Risk is the likelihood of a threat agent taking advantage of the vulnerability and the resulting business impact. Risk is categorically bad in cybersecurity, but this viewpoint often conflicts with business operations that view risk as an essential component of growth and improvement. Risk constantly evolves and shifts due to many factors, such as changes in an organization's strategy, changes within the industry, changes by vendor partners, and changes in the software and platforms used daily. Due to the dynamic nature of risk, it must be continually managed.
No matter what approach is used, the organization has to formulate a prescribed strategy to address each of its priority risks and decide how they will be handled. The four ways of dealing with risks are:
Good risk management requires appropriate measures that accurately reflect the risk picture. The proper measurement depends on a set of references and tools that decision-makers rely on to decide how to manage risk, called the risk management framework. There are three risk management frameworks, namely:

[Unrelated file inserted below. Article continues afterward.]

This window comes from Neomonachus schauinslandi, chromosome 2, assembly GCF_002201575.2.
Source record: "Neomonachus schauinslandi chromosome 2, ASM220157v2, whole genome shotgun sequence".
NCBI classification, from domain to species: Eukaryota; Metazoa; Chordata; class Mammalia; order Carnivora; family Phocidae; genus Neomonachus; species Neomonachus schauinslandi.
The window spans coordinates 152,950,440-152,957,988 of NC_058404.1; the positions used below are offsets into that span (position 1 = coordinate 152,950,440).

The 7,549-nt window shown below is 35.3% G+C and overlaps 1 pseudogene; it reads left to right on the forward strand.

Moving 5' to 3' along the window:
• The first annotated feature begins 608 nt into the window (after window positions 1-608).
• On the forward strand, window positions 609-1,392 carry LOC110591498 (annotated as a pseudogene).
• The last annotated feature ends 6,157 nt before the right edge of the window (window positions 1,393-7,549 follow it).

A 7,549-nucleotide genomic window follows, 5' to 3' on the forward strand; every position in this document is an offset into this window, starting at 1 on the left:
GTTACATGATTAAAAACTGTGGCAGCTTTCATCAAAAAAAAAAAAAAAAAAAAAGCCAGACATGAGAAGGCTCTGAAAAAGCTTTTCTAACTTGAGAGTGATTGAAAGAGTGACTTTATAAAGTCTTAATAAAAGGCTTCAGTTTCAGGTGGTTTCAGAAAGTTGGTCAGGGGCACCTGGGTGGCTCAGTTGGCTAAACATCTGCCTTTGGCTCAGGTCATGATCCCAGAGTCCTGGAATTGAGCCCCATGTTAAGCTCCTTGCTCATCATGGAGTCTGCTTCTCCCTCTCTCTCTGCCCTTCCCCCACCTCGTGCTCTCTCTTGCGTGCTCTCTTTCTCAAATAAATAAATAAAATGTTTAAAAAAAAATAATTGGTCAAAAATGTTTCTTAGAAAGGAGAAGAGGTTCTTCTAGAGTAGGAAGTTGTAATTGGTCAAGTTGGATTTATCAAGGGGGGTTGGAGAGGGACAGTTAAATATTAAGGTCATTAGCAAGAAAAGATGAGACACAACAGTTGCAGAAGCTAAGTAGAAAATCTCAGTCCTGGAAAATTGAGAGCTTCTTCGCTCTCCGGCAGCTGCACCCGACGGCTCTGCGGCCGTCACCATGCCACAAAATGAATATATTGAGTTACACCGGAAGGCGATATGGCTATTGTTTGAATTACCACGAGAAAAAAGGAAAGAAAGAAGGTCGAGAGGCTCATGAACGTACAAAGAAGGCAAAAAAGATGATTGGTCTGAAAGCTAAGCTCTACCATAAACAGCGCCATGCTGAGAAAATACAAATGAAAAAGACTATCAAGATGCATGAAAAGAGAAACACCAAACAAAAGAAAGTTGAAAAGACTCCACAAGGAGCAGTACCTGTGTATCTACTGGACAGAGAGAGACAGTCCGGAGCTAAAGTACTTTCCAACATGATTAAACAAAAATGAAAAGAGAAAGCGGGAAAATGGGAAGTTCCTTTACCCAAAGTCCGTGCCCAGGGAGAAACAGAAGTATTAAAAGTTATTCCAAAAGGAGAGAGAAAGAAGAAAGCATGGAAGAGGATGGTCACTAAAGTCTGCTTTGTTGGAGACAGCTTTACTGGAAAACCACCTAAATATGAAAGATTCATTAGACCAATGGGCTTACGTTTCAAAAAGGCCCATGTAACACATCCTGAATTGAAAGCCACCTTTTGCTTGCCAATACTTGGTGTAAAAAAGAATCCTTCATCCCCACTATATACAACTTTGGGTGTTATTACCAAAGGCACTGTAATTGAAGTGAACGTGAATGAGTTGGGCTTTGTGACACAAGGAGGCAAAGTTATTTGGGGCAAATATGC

Risk management represents an organization's policies and processes to help it locate, describe, and rank risks consistently and repeatedly. One of the tangible outputs of risk management is the risk register. A risk register can be used to measure, at a high level, progress over time. The risk register not only identifies risks but also includes controls designed to limit the potential impacts of each risk item. The iterative process of risk management includes periodic reviews of the risk register to determine the implementation status of each item - for example, analyzing the extent to which the identified controls have been implemented since the last review.
Risk management is the cyclical process of identifying, assessing, analyzing, and responding to risks. This process is not meant to end; as long as information exists, it will need protection. Therefore, without risk management, your security will be passive. Securing your ICT passively will leave you vulnerable to internal and external attacks, including cyber-attacks. These breaches may arise from inadequate business continuity planning for ICT systems and processes or poor processes relating to ICT change management.